In terms of rice suitability in the municipality, it can be seen in the baseline map that it is highly suitable for the whole municipality except for the mountainous areas (Figure 12). While RCP 4.5 and RCP 8.5 showed significant decrease in the suitability of rice in the agroecosystems of the municipality which can be seen that from very high suitability in the baseline condition it becomes moderately suitable in RCP 4.5 and RCP 8.5.
The corn suitability assessment was also assessed and results revealed that it is highly suitable in Bongabon except in some parts of Barangay Labi and Olivete and in mountainous areas where corn cannot be planted due to frequent landslides in the areas (Figure 13). The RCP 4.5 scenario indicated that corn is moderately suitable except for Barangays Curva and Cruz which remained highly suitable for corn. RCP 8.5 has the same outcome as in RCP 4.5.
Squash suitability assessment map is shown in Figure 14 and in the baseline condition this crop is highly suitable in areas of Barangays Digmala, Tugatug, Macabaclay, Antipolo, Bantug, Larcon and Ariendo. In the RCP 4.5 and RCP 8.5
Figure 9. Flood vulnerability map in Cabanatuan City, Nueva Ecija.
Figure 10. Vulnerability to drought of various barangays in Cabanatuan City, Nueva Ecija.
Figure 11. Typhoon vulnerability map in Cabanatuan City, Nueva Ecija.
Figure 12. Rice suitability maps in Bongabon, Nueva Ecijaforthe 3 conditions.
Figure 13. Corn suitability maps in Bongabon, Nueva Ecijafor the 3 conditions.
Figure 14. Squash suitability maps in Bongabon, Nueva Ecija for the 3 conditions.
situations, results showed that squash is highly suitable for all barangays except for the mountainous areas. Findings of the study revealed that squash is highly suitable in Bongabon in the 3 future conditions.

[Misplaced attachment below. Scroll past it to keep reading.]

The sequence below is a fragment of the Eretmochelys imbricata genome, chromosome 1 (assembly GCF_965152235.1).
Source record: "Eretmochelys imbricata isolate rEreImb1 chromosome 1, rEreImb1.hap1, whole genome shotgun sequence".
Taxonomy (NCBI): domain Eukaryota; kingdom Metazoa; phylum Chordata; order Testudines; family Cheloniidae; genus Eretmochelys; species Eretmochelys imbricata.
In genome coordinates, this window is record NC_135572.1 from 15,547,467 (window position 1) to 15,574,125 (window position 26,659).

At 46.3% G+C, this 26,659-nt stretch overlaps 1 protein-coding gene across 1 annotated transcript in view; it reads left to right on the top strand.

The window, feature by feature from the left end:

The suitability of onion in the baseline condition in Bongabon also revealed that onion is highly suitable in the majority of barangays except for Barangays Labi, Olivete, Pesa and some parts of Calaanan where frequent landslides occur (Figure 15). Some barangays in the town proper are also not suitable for onion especially in Barangays Commercial, Sinipit, Rizal, Kaingin and Social because these barangays are affected by flood. In 2015 these barangays were flooded that brought millions of pesos in damage when Typhoon Kabayan hit the province especially the municipality of Bongabon. Results for RCP 4.5 revealed that onion
Figure 15. Onion suitability maps in Bongabon, Nueva Ecija for the 3 conditions.
is highly suitable for Barangays Macabaclay, Tugatug, Ariendo, Antipolo but has low suitability for the rest of the barangays. Similarly, onion also has high suitability in RCP 8.5. Results indicated that onion will still be suitable in Bongabon, Nueva Ecija in 2050 for the 3 future conditions.
The suitability of ampalaya in Bongabon, Nueva Ecija is shown in Figure 16 and results in the baseline condition indicated that it is not suitable for many areas of the municipality particularly those areas that are restricted for growing ampalaya like open and closed forest, inland water and even built-up areas. Ampalaya is highly suitable in RCP 4.5 for almost all barangays of the municipality except for barangays Digmala, Labi, Pesa and Olivete while for RCP 8.5 ampalaya is highly suitable in all barangays because this crop is well adapted to
Figure 16. Ampalaya suitability maps in Bongabon, Nueva Ecija for the 3 conditions.
In terms of chicken suitability in Bongabon, Nueva Ecija results showed that chicken is highly suitable in the municipality for the baseline condition especially in Barangays Digmala, Tugatug and some parts of Calaanan, Pesa, Olivete and Labi but some parts of Barangay Labi are still restricted from raising chicken because of the possible effects of landslide (Figure 17). Chicken is very suitable in almost all barangays of Bongabon for RCP 4.5 condition. But for RCP 8.5 scenario chicken is also very suitable in almost all barangays. Results showed that chicken is highly suitable in the 3 future conditions and raising chicken will not be a problem in Bongabon, Nueva Ecija in the occurrence of any future situation.